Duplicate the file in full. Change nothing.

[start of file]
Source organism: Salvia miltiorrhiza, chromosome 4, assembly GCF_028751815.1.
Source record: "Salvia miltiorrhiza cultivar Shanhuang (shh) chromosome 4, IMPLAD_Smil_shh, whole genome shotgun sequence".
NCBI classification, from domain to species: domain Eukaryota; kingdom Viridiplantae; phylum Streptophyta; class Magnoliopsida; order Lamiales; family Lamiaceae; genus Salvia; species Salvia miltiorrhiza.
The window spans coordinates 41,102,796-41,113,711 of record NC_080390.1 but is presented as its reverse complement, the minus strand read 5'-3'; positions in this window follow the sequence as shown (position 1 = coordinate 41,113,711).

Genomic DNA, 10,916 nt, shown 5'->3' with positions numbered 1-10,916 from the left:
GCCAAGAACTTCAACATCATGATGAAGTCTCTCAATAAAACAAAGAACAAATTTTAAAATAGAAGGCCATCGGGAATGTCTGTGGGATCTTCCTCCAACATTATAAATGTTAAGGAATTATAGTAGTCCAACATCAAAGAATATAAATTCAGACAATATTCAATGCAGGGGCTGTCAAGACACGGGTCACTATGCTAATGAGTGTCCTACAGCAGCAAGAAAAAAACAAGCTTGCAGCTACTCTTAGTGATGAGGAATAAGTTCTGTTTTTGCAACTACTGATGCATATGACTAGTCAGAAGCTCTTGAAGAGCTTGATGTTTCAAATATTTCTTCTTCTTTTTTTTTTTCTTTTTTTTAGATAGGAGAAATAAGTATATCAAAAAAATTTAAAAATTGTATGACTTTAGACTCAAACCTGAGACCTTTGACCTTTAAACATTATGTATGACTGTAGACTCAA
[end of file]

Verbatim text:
Source organism: Salvia miltiorrhiza, chromosome 4, assembly GCF_028751815.1.
Source record: "Salvia miltiorrhiza cultivar Shanhuang (shh) chromosome 4, IMPLAD_Smil_shh, whole genome shotgun sequence".
NCBI classification, from domain to species: domain Eukaryota; kingdom Viridiplantae; phylum Streptophyta; class Magnoliopsida; order Lamiales; family Lamiaceae; genus Salvia; species Salvia miltiorrhiza.
The window spans coordinates 41,102,796-41,113,711 of record NC_080390.1 but is presented as its reverse complement, the minus strand read 5'-3'; positions in this window follow the sequence as shown (position 1 = coordinate 41,113,711).

Genomic DNA, 10,916 nt, shown 5'->3' with positions numbered 1-10,916 from the left:
GCCAAGAACTTCAACATCATGATGAAGTCTCTCAATAAAACAAAGAACAAATTTTAAAATAGAAGGCCATCGGGAATGTCTGTGGGATCTTCCTCCAACATTATAAATGTTAAGGAATTATAGTAGTCCAACATCAAAGAATATAAATTCAGACAATATTCAATGCAGGGGCTGTCAAGACACGGGTCACTATGCTAATGAGTGTCCTACAGCAGCAAGAAAAAAACAAGCTTGCAGCTACTCTTAGTGATGAGGAATAAGTTCTGTTTTTGCAACTACTGATGCATATGACTAGTCAGAAGCTCTTGAAGAGCTTGATGTTTCAAATATTTCTTCTTCTTTTTTTTTTTCTTTTTTTTAGATAGGAGAAATAAGTATATCAAAAAAATTTAAAAATTGTATGACTTTAGACTCAAACCTGAGACCTTTGACCTTTAAACATTATGTATGACTGTAGACTCAA